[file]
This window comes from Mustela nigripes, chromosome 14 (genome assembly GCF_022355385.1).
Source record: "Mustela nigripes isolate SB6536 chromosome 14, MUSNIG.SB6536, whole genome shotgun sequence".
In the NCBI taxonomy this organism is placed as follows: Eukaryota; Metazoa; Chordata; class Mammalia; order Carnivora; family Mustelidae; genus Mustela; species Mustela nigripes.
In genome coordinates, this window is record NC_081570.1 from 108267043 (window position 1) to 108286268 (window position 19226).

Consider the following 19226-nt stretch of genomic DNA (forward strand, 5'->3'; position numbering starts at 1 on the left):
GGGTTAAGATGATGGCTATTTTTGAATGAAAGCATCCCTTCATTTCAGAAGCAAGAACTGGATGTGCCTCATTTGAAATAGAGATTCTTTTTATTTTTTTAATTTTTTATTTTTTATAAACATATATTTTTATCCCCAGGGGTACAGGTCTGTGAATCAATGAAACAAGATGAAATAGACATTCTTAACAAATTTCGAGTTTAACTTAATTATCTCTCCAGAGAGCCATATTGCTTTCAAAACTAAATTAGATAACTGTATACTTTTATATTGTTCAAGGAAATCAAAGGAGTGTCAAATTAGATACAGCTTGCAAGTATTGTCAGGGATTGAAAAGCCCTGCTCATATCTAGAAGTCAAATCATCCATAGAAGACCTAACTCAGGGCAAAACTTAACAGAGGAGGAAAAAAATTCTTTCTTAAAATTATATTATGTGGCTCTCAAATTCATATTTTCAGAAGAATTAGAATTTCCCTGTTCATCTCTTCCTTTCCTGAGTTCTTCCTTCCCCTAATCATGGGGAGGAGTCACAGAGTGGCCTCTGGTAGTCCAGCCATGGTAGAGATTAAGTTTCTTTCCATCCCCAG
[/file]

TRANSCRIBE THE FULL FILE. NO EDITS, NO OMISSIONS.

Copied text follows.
This window comes from Mustela nigripes, chromosome 14 (genome assembly GCF_022355385.1).
Source record: "Mustela nigripes isolate SB6536 chromosome 14, MUSNIG.SB6536, whole genome shotgun sequence".
In the NCBI taxonomy this organism is placed as follows: Eukaryota; Metazoa; Chordata; class Mammalia; order Carnivora; family Mustelidae; genus Mustela; species Mustela nigripes.
In genome coordinates, this window is record NC_081570.1 from 108267043 (window position 1) to 108286268 (window position 19226).

Consider the following 19226-nt stretch of genomic DNA (forward strand, 5'->3'; position numbering starts at 1 on the left):
GGGTTAAGATGATGGCTATTTTTGAATGAAAGCATCCCTTCATTTCAGAAGCAAGAACTGGATGTGCCTCATTTGAAATAGAGATTCTTTTTATTTTTTTAATTTTTTATTTTTTATAAACATATATTTTTATCCCCAGGGGTACAGGTCTGTGAATCAATGAAACAAGATGAAATAGACATTCTTAACAAATTTCGAGTTTAACTTAATTATCTCTCCAGAGAGCCATATTGCTTTCAAAACTAAATTAGATAACTGTATACTTTTATATTGTTCAAGGAAATCAAAGGAGTGTCAAATTAGATACAGCTTGCAAGTATTGTCAGGGATTGAAAAGCCCTGCTCATATCTAGAAGTCAAATCATCCATAGAAGACCTAACTCAGGGCAAAACTTAACAGAGGAGGAAAAAAATTCTTTCTTAAAATTATATTATGTGGCTCTCAAATTCATATTTTCAGAAGAATTAGAATTTCCCTGTTCATCTCTTCCTTTCCTGAGTTCTTCCTTCCCCTAATCATGGGGAGGAGTCACAGAGTGGCCTCTGGTAGTCCAGCCATGGTAGAGATTAAGTTTCTTTCCATCCCCAG